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EETE APR 2015

Try out CVD graphene on substrates up to 100x200mm Helping the semiconductor industry unlock graphene’s potential, graphene supplier 2-DTech has made further advances in the fabrication of graphene products using chemical vapour deposition (CVD) techniques. The company is now able to deliver polycrystalline graphene films of the highest quality, claimed to outperform what the competition can deliver in terms of low defect density and high mobility. Customers can expect an average mobility value of approximately 2250 cm2/V.s. 2-DTech is able to supply its CVD graphene products in a range of different sizes and on a variety of substrates. They can be grown on to copper substrates with dimensions reaching 100x200mm. Alternatively its CVD graphene can be transferred onto various other substrates measuring up to 40x40mm, including SiO2, exfoliated hBN deposited on SiO2 and an array of customer requested materials. These products can be incorporated into photovoltaic, electronic and sensor devices in either graphene-only or multi-layer hetero-structure systems (where graphene is combined with other 2-D materials, such as the insulating hBN or the semiconducting MoS2). 2-DTech 3D stacked structure flash packs 16 GB Toshiba has announced the development of the world’s first 48-layer three dimensional stacked cell structure flash memory called BiCS, a 2-bit-per-cell 128-Gigabit (16 GigaBytes) device. Sample shipments of products using the new process technology start immediately. The BiCS is based on a 48-layer stacking process, which Toshiba says enhances the reliability of write/erase endurance and boosts write speed, and is suited for use in diverse applications, primarily solid state drives (SSD). The structure stacks flash memory cells iin a vertical direction, from a silicon plane, which allows significant density improvement over conventional NAND flash memory, where cells are arrayed in a planar direction on a silicon plane. Since making the world’s first announcement of technology for 3D Flash memory as long ago as 2007, Toshiba has continued development towards optimising mass production. To meet further market growth in 2016 and beyond, Toshiba confirms it is promoting the migration to 3D flash memory by rolling out a product portfolio that emphasizes large capacity applications, such as SSD. Toshiba Electronics Europe www.toshiba.semicon-storage.com IO-Link temperature sensor is more cost http://2-dtech.com efficient than discrete alternatives Maxim Integrated has introduced a reference design of an intelligent temperature sensor with IO-Link interface. Applied in industrial control applications, it enables lower cost and higher equipment uptime. The new IO-Link resistance temperature detector with the type designation MAXREFDES42# completes Maxim’s portfolio of IO reference designs for industrial automation and control environments. The highly integrated analog front end of this design enables temperature measurements and detects overvoltages, shorts, and open circuits. In this respect, it offers higher functionality than competing discrete solutions, the vendor claims. Besides very low power consumption the reference design features a high accuracy of better than ±0.5 K. The temperature measured is indicated immediately on the built-in LED display for quick-and-dirty overview measurements. To maximise application flexibility the reference design supports all three data rates specified for IO-Link, a unique feature in this market environment. The MAXREFDES42# can be used with platinum measurement resistors (Pt-RTDs) such as Pt-100, Pt-500 and Pt-1000 with two-, three- and four-line connection across a wide temperature range. Application examples include temperature measurements in air, gases and liquids. The configuration software for this intelligent IO-Link temperature sensor has been developed in collaboration with IQ2 Development. In the reference design, the IO-Link Device Stack of IQ2 Development is utilised, enabling data exchange with any IO-Link 1.1 compatible master.. Maxim Integrated www.maximintegrated.com Ultra-low-power 32-bit MCU platform targets industrial and IoT applications Texas Instruments has unveiled a 32-bit alternative to the company’s 16-bit MSP430 family of microcontrollers. The MSP432 ARM-based MCU family’s low power architecture has been designed to provide MSP430 and ARM M0 developers migration paths to more feature packed solutions. TI’s MSP432 microcontroller (MCU) platform claims to be industry’s lowest power 32-bit ARM Cortex- M4F MCUs. To create the low power architecture solution, TI opted to build the MSP432 around the Cortex-M4F core architecture rather than ARM’s Cortex-M0 core following the realisation that traditional industrial control applications and future Internet of Things applications require a more feature-rich solution that is low in power usage. The 48 MHz MCUs apply TI’s ultra-low-power MCU expertise to optimize performance without compromising power, while consuming 95 μA/MHz in active power and 850 nA in standby power. Industry-leading integrated analog, such as a highspeed 14-bit 1MSPS analog-to-digital converter (ADC), further optimizes power efficiency and performance. MSP432 MCUs enable designers to develop ultra-low-power embedded applications such as industrial and building automation, industrial sensing, industrial security panels, asset tracking and consumer electronics where both efficient data processing and enhanced low-power operation are essential. The MSP432 MCUs claim to deliver a best-in-class ULPBench score of 167.4 – outperforming all other Cortex-M3 and -M4F MCUs on the market. Texas Instruments www.ti.com 42 Electronic Engineering Times Europe April 2015 www.electronics-eetimes.com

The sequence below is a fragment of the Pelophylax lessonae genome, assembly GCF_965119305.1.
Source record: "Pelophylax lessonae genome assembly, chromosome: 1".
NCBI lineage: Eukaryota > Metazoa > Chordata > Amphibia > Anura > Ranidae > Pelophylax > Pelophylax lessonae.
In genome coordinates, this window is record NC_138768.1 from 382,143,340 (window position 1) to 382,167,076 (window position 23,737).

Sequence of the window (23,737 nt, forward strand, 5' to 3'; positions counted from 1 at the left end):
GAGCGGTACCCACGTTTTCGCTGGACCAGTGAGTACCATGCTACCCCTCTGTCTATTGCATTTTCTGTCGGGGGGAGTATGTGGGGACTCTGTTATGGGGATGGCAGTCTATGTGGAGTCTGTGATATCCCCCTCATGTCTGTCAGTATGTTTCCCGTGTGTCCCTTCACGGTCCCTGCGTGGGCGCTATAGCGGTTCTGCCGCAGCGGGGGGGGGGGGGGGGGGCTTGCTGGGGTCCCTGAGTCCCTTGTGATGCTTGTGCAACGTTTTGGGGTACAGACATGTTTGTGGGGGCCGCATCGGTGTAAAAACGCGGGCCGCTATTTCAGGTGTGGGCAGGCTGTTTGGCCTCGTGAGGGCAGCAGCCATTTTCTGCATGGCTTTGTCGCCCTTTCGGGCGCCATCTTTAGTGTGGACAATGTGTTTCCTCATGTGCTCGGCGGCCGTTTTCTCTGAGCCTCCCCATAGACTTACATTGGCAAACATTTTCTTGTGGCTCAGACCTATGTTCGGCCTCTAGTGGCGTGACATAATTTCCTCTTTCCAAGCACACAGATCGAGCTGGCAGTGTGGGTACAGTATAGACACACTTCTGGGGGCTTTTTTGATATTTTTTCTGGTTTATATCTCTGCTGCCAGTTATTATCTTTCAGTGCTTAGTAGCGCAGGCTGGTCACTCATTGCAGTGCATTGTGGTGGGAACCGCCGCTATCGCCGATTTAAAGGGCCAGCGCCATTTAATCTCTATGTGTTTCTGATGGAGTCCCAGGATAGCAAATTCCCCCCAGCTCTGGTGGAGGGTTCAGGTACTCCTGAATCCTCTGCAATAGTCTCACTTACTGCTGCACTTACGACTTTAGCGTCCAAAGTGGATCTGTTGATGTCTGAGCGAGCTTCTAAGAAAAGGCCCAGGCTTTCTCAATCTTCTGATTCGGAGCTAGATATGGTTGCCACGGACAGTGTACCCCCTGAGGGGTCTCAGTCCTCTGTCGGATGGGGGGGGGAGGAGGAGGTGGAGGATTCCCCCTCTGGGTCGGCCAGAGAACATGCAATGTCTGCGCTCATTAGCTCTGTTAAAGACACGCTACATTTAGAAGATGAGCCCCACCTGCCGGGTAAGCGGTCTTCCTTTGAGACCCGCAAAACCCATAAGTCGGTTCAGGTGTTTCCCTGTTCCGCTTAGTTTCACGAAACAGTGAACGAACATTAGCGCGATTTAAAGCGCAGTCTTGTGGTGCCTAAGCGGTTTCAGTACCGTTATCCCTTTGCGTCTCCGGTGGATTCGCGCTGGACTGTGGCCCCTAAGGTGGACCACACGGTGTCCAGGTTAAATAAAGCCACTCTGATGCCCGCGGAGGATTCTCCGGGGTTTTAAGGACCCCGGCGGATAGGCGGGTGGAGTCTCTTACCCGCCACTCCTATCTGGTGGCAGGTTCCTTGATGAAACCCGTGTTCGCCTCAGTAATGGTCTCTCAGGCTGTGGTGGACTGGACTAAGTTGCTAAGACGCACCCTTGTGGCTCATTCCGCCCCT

EETE APR 2015
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